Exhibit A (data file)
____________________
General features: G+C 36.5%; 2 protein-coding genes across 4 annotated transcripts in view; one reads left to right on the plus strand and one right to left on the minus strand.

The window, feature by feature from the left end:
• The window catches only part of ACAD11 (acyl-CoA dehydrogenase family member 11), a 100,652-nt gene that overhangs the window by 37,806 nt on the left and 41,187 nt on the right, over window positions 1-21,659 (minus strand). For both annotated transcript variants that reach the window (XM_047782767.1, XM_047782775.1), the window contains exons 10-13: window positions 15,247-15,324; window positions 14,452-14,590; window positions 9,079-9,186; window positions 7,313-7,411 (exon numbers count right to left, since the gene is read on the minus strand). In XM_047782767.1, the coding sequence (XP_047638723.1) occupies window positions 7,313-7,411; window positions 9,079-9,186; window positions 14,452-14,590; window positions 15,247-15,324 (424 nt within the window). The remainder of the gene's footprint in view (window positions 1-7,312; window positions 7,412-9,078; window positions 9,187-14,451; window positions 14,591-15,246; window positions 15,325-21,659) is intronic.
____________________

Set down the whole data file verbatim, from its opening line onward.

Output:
General features: G+C 36.5%; 2 protein-coding genes across 4 annotated transcripts in view; one reads left to right on the plus strand and one right to left on the minus strand.

The window, feature by feature from the left end:
• The window catches only part of ACAD11 (acyl-CoA dehydrogenase family member 11), a 100,652-nt gene that overhangs the window by 37,806 nt on the left and 41,187 nt on the right, over window positions 1-21,659 (minus strand). For both annotated transcript variants that reach the window (XM_047782767.1, XM_047782775.1), the window contains exons 10-13: window positions 15,247-15,324; window positions 14,452-14,590; window positions 9,079-9,186; window positions 7,313-7,411 (exon numbers count right to left, since the gene is read on the minus strand). In XM_047782767.1, the coding sequence (XP_047638723.1) occupies window positions 7,313-7,411; window positions 9,079-9,186; window positions 14,452-14,590; window positions 15,247-15,324 (424 nt within the window). The remainder of the gene's footprint in view (window positions 1-7,312; window positions 7,412-9,078; window positions 9,187-14,451; window positions 14,591-15,246; window positions 15,325-21,659) is intronic.